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Low_Budget_Hooker

Sinking the steel

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This year, it seemed many of the people I got to fish with all had 1 thing in common as far as what was holding them from progressing to that next level.

Hooksets

Upon observation, I notice that many people on the newer side to bass fishing tend to "UNDER do it" when it comes to setting the hook.

You want a quick, snapping, hook driving hookset.  Visualize your hook impaling the roof of a bony mouth.

Too many fish are lost with a "Don't hurt 'em" hookset.

I threw together a quick video of examples below.

HOOKSETS

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Also want to bring up this:

Watch how LBH reels up his slack line as he dropping the rod before the hook set. If you just drop your rod and set .... you are really aren't packing much of a punch.

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Also, another important note to make . . . . notice that LBH doesn't fall backwards out of the boat when setting the hook. ;)  

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I don't think I have ever set the hook light. Accroding to my buddy my hook sets never look soft. I don't think I have ever lost a fish due to a hook set. Wait I guess there was one time I lost a fish. I had a over run pitching a spinner and made a long cast to fix it. Well I was realing in and felt what I thought was a patch of weeds. So I jerked and my rod went limp. So I conutied to reel back to the boat and saw a 2 pound smallie on the spinner. Just as i told my buddy to get the net the fish got off. By the way the link dosn't work/.

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LBH,

I fall in the category that 'under-sets' the hook.  From years of crappie fishing, I am used to a soft hookset in order to not rip it out of their lip.  As this season progressed, I began putting a little more behind my hookset and I am confident that is a big reason for my better hookup ratio.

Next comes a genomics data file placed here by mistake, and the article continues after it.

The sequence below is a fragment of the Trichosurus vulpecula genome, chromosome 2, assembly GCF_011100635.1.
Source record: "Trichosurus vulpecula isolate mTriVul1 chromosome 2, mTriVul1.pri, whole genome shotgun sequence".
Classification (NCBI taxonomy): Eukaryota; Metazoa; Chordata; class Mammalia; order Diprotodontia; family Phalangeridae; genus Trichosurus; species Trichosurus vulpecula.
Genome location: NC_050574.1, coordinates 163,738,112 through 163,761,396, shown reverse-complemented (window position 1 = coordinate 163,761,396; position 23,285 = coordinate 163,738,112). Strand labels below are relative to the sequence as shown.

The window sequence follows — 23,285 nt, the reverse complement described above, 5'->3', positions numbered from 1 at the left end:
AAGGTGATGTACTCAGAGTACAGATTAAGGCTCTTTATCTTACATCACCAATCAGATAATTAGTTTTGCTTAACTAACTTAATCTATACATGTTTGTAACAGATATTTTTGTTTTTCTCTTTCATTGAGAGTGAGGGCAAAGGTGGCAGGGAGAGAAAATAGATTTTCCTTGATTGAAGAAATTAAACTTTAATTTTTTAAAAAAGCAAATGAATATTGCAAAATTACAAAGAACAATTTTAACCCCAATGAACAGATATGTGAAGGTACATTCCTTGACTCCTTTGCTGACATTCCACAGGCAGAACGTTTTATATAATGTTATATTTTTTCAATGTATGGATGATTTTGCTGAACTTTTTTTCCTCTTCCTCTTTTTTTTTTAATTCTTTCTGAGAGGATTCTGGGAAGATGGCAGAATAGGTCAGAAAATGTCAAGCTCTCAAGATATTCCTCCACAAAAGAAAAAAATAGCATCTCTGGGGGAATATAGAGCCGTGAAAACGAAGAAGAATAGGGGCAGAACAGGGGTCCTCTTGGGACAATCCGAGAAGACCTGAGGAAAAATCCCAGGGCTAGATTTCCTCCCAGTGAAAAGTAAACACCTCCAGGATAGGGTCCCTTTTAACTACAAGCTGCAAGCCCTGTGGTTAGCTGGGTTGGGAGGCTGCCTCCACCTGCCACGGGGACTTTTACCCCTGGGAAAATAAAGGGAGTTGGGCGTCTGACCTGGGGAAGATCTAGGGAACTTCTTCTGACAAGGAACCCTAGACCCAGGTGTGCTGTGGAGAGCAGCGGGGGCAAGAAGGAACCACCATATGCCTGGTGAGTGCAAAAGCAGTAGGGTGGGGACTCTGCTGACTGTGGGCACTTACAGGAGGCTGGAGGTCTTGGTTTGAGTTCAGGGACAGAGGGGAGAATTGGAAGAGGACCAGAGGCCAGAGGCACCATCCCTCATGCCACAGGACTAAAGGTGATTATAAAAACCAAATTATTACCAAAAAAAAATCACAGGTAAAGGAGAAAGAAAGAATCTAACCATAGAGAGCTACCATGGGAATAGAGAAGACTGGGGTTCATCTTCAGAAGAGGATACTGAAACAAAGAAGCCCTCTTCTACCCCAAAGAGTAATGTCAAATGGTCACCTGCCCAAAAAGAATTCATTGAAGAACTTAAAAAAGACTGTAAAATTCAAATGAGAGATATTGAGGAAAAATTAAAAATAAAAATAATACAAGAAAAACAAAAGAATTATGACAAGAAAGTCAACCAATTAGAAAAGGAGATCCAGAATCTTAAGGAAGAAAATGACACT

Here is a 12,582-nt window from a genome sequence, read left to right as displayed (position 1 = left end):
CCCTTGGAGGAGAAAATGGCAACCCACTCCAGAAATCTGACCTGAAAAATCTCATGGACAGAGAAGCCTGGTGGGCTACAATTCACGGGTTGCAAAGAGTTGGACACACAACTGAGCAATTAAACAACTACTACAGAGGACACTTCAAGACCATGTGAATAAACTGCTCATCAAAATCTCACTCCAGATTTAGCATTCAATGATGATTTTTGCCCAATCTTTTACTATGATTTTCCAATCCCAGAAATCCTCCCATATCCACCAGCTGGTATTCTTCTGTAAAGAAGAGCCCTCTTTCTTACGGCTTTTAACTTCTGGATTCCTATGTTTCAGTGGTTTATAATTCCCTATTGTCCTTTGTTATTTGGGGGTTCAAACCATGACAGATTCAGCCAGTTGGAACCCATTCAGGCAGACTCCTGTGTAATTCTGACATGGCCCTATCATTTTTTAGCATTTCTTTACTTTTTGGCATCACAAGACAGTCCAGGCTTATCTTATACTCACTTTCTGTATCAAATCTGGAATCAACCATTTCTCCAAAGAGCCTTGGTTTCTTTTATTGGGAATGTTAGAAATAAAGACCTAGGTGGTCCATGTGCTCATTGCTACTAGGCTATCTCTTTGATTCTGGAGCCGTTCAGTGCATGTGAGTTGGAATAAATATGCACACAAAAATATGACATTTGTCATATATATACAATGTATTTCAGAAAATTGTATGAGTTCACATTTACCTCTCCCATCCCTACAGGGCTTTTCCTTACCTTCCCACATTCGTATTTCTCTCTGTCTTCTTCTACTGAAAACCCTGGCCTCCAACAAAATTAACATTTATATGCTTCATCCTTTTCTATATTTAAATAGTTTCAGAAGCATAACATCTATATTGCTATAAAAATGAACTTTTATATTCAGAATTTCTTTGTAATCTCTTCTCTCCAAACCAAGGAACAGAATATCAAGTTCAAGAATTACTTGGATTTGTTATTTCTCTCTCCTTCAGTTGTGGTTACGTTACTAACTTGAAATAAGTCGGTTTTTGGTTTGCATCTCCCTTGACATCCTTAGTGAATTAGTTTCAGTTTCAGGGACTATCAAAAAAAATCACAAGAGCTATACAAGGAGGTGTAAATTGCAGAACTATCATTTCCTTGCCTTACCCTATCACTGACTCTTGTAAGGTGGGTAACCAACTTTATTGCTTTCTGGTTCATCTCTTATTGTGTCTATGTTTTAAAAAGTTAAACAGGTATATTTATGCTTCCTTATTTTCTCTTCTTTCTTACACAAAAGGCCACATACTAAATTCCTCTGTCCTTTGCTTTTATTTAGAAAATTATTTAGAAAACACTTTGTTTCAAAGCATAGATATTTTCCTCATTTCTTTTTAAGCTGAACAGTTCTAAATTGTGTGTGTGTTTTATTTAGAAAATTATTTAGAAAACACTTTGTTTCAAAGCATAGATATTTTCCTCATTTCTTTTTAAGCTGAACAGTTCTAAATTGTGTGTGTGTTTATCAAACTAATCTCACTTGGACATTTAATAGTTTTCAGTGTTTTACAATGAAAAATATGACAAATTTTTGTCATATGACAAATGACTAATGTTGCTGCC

Also, maybe it is just me, but I noticed it was even more important to set the hook very solid on finesse type baits-senko, fluke, brush hog, etc.  it seemed that I had better hook ups on cranks and spinners from the beginning.

Fishing Doug

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When you set the hook on baits like cranks or hard jerks, etc, baits with trebles or baits that are hit on the retrieve, you don't so much 'Stick it" quick and hard as much as just absorb the collision and maintain a steady pressure afterwards.  This results in more of a "sweeping" or "side-arm" hookset, if any.

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Also, another important note to make . . . . notice that LBH doesn't fall backwards out of the boat when setting the hook. ;)

Yes, a good hookset is a balanced, athletic move. Just like a good golf swing or punch thrown by a boxer.

When you hit a dink in shallow water and then have to duck... you are doing it right. I'm only 1/2 kidding.

It is my opinion that the hookset is often the most important moment of the fight. In heavy cover if you don't turn the fish on the hookset, many times that is all they need to cut you off. Most of my ramblings pertain to soft plastics and single hooked baits, obviously.

link is ok here

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I found out that I was just the opposite of this. I was setting the hook too hard and ripping it out of the fishes mouth. I have switched over to the snap set like LBH is talking about from the advice of Roadwarrior and know I am boating even more fish.